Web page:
Commissioned: Authority

20151028_1059092I’ve been reading an instructive Christian book that challenges believers to completely rethink their approach to studying the scriptures. The most fundamental shift author Jen Wilkin asks readers to make is to realize that “The Bible is a book about God.”

As simple and obvious as that seems, the author reminds us that when we approach scripture looking for what a passage says “to me,” we subconsciously switch our focus from the Bible being God-centered to it being primarily about us. And while it absolutely does give clarity about who we are and what we should do, that information only comes through an understanding of who God is. (pg 23) So as we think about the application of this view of the scripture, we can clearly see that the major emphasis of God’s agenda is for us to take what we know from scripture and share it with others.

Jesus said it like this: “Go and make disciples of all nations, baptizing them in the name of the Father and of the Son and of the Holy Spirit, and teaching them to obey everything I have commanded you. And surely I am with you always, to the very end of the age.

A lot of Christians know those verses as the Great Commission, but what they don’t realize is that its only part of what Christ said. Back up to verse 18 and we see important context for His challenge. He laid the foundation for his directive by saying

“All authority in heaven and on earth has been given to me.”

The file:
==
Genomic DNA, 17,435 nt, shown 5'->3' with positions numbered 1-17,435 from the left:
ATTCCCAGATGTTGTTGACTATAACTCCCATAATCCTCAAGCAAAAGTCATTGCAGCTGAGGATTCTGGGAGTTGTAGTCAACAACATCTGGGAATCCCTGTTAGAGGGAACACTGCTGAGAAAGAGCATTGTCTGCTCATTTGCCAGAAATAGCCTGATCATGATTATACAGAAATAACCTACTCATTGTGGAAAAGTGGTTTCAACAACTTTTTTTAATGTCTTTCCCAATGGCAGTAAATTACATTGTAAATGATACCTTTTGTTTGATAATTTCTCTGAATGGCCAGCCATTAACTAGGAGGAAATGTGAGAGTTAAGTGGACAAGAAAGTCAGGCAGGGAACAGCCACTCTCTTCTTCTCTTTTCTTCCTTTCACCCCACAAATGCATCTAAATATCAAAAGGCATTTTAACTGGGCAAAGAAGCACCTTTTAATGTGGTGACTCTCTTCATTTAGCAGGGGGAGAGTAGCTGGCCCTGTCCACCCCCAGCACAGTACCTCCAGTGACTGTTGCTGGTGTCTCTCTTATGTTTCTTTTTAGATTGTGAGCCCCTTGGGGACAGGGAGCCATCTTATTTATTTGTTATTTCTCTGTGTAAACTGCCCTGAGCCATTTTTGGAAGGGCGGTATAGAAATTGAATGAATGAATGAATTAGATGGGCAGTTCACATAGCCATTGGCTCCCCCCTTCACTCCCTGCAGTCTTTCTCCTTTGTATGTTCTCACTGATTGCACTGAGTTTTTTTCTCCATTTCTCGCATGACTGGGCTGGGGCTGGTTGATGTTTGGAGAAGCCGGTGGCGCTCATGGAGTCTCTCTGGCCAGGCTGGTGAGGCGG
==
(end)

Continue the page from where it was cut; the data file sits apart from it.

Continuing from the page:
Think about the implications of this. All authority resides in Jesus. He has all power, all ability, all rights, and all privilege. Everything belongs to Him. The Gospel give abundant evidence of Christ’s authority over supernatural forces, illness, sin, and even people, but is that the usual picture painted of Him today?

In his book, “The Jesus I Never Knew,” Philip Yancey talks about the disconnect between the image of Christ in the first century and the one we have today. He wrote that he felt like Hollywood had lied to by Him by portraying Jesus as a man who is “cool as a cucumber,” calmly reciting his lines evenly and dispassionately. Nothing rattles him as he patiently dispenses wisdom in flat measured tones. However, this is in stark contrast to the picture the New Testament gives.  Jesus is depicted as one with such authority that people flock to him multitudes and were willing to sit for hours and days just to hear His enthralling teaching. And yet often we act like it takes every last ounce of our will-power to pull ourselves away from what so easily captivates us and simply follow after Him.

Possibly, one of the reasons we fall short of God’s will for our lives is because, in the back of our minds is the image of the mild-mannered Jesus who doesn’t really care what we do and will always forgive us no matter what.

When we reevaluate and replace that flawed image and truly grasp who Jesus is and understand the scope of his authority, we’ll realize that our King has every right to force us to do His will. But instead of lording his power over us, He gently calls out to us, “Follow me!”

Once we relate to Jesus by faith, through prayer, worship, and the Word of God, it should naturally foster within us a wholehearted desire to humbly and gratefully respond to his call without hesitation.

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Come to me, all you who are weary and burdened, and I will give you rest. Take my yoke upon you and learn from me, for I am gentle and humble in heart, and you will find rest for your souls.  ~ Matthew 11:28-19

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Wilkin, Jen. Women of the Word: How to Study the Bible with Both Our Hearts and Our Minds. N.p., 2014. Print.
Yancey, Philip. The Jesus I Never Knew. Grand Rapids: Zondervan, 2003. Print.
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